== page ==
The ironic dagger cutting deep here- this program was designed to help some of the most disadvantaged students in the country. If you are a low-income student attending low-rated schools in one of the lowest performing states, you got the short end of the stick in life. The very good people who designed this program had every intention of this program being a path out. Tragically in designing to keep bad schools out, they ironically kept the good schools out and invited the bad schools in. The road to this hell was built out of the cobblestones of good intentions, but it still led straight to this debacle.

Those students, among the lowest of the low academically, have been victimized by the design of this program. The high quality private schools among the non-participating schools stand every bit as out of their reach as they had been before the creation of the program. In theory it could have worked out differently, but now we must rid ourselves of all illusions: every system is perfectly designed to produce the results associated with it.

You live and learn. This is a very bitter lesson but one we choice supporters need to take to heart in order to correct our mistake and to prevent future missteps.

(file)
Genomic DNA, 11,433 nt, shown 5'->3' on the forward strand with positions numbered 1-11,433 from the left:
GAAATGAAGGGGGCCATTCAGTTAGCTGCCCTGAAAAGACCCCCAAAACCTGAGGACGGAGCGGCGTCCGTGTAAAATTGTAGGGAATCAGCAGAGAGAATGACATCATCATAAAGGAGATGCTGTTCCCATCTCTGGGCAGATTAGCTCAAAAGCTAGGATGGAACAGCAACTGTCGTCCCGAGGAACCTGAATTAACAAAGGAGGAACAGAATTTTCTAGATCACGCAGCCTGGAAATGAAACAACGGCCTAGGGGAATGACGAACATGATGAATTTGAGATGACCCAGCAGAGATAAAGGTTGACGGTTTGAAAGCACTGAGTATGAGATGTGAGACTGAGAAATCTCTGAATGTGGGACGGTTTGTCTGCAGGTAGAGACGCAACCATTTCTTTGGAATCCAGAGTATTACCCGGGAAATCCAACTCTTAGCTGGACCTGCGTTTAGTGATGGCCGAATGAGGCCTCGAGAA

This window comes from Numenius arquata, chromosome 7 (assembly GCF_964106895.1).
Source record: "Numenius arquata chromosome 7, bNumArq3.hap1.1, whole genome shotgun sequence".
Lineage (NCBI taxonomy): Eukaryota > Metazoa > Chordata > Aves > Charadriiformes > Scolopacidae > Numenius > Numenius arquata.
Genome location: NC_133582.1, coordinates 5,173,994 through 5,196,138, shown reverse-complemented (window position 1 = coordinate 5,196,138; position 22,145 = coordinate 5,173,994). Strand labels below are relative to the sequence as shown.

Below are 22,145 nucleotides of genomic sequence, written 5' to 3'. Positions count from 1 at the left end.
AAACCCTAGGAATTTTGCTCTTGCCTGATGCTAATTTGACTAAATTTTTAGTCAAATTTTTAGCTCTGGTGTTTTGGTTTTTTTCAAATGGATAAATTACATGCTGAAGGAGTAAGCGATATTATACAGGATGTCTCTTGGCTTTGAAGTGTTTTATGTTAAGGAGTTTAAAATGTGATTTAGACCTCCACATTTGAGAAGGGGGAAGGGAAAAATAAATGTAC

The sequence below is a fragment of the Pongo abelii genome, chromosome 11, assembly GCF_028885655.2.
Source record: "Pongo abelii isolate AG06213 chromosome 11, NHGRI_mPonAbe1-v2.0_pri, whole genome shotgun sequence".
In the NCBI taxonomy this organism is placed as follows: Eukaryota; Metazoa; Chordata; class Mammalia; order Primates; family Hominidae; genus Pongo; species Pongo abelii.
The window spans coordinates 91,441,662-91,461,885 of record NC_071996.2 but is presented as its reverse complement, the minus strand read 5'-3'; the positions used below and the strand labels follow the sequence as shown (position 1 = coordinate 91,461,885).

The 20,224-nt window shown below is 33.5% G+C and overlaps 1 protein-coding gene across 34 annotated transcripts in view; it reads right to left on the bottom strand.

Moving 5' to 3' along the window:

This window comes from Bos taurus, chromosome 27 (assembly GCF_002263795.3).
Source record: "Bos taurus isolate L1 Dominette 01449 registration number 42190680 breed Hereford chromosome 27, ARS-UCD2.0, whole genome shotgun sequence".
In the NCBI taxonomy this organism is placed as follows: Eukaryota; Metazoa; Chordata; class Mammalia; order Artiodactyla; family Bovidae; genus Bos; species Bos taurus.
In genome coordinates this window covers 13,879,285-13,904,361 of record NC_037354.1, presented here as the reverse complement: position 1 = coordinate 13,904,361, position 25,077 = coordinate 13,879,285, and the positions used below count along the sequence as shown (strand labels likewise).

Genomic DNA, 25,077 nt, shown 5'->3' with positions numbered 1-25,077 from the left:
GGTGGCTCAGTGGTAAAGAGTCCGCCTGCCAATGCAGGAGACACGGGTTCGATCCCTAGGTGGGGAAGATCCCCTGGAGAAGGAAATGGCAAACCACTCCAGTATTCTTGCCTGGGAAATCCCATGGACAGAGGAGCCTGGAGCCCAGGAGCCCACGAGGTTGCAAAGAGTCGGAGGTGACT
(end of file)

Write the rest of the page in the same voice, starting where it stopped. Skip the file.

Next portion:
Policymakers are Doing their Part to Kill Private Education in DC

December 30, 2015

(Guest Post by Matthew Ladner)

I’ve been taking a close look at DC education, and I must say I’ve learned a lot- both good and bad. One of the bad things would be these charts from the Urban Institute showing that private schools are going the way of the Dodo in the District of Columbia. K-5 is above and grades 6-8 below:


A couple of notes: we’ve known for some time that charter schools hit private schools harder than districts- and well here you have it again. Also note that the collapse comes in spite of the DC Opportunity Scholarship Program starting in 2004. DC’s charter school law effectively operates as a universal school choice program that reliably delivers more than $14k in funding to all comers, but limits the universe of schools to young and/or startup schools.

Now mind you, this is less than half the revenue per pupil in the District of Columbia Public Schools (traditional district-see Census Bureau second bullet Tab 11) and they get better academic results than the district at this lower cost. Bully for them. The law of unintended consequences however is a cruel mistress and she has been whipping DC private schools with a bloody cat o’nine tails.

No but you can have this…